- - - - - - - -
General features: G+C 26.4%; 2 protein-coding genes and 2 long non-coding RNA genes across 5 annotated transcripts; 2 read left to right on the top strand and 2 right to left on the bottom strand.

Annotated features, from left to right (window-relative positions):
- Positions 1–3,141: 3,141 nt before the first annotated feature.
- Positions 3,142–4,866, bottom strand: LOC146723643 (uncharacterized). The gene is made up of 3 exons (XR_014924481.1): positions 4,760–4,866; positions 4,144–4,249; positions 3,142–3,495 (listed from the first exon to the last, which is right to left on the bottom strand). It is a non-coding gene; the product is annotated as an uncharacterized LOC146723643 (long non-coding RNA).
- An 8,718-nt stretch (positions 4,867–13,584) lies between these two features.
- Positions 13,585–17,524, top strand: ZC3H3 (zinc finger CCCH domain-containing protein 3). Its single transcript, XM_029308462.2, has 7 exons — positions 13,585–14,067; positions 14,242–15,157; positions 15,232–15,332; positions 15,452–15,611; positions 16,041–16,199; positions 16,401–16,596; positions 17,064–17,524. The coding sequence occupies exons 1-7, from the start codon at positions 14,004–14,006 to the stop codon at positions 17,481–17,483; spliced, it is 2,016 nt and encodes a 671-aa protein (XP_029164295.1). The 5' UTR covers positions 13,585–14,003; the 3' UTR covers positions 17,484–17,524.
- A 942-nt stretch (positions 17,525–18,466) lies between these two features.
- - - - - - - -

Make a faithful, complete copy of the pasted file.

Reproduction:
General features: G+C 26.4%; 2 protein-coding genes and 2 long non-coding RNA genes across 5 annotated transcripts; 2 read left to right on the top strand and 2 right to left on the bottom strand.

Annotated features, from left to right (window-relative positions):
- Positions 1–3,141: 3,141 nt before the first annotated feature.
- Positions 3,142–4,866, bottom strand: LOC146723643 (uncharacterized). The gene is made up of 3 exons (XR_014924481.1): positions 4,760–4,866; positions 4,144–4,249; positions 3,142–3,495 (listed from the first exon to the last, which is right to left on the bottom strand). It is a non-coding gene; the product is annotated as an uncharacterized LOC146723643 (long non-coding RNA).
- An 8,718-nt stretch (positions 4,867–13,584) lies between these two features.
- Positions 13,585–17,524, top strand: ZC3H3 (zinc finger CCCH domain-containing protein 3). Its single transcript, XM_029308462.2, has 7 exons — positions 13,585–14,067; positions 14,242–15,157; positions 15,232–15,332; positions 15,452–15,611; positions 16,041–16,199; positions 16,401–16,596; positions 17,064–17,524. The coding sequence occupies exons 1-7, from the start codon at positions 14,004–14,006 to the stop codon at positions 17,481–17,483; spliced, it is 2,016 nt and encodes a 671-aa protein (XP_029164295.1). The 5' UTR covers positions 13,585–14,003; the 3' UTR covers positions 17,484–17,524.
- A 942-nt stretch (positions 17,525–18,466) lies between these two features.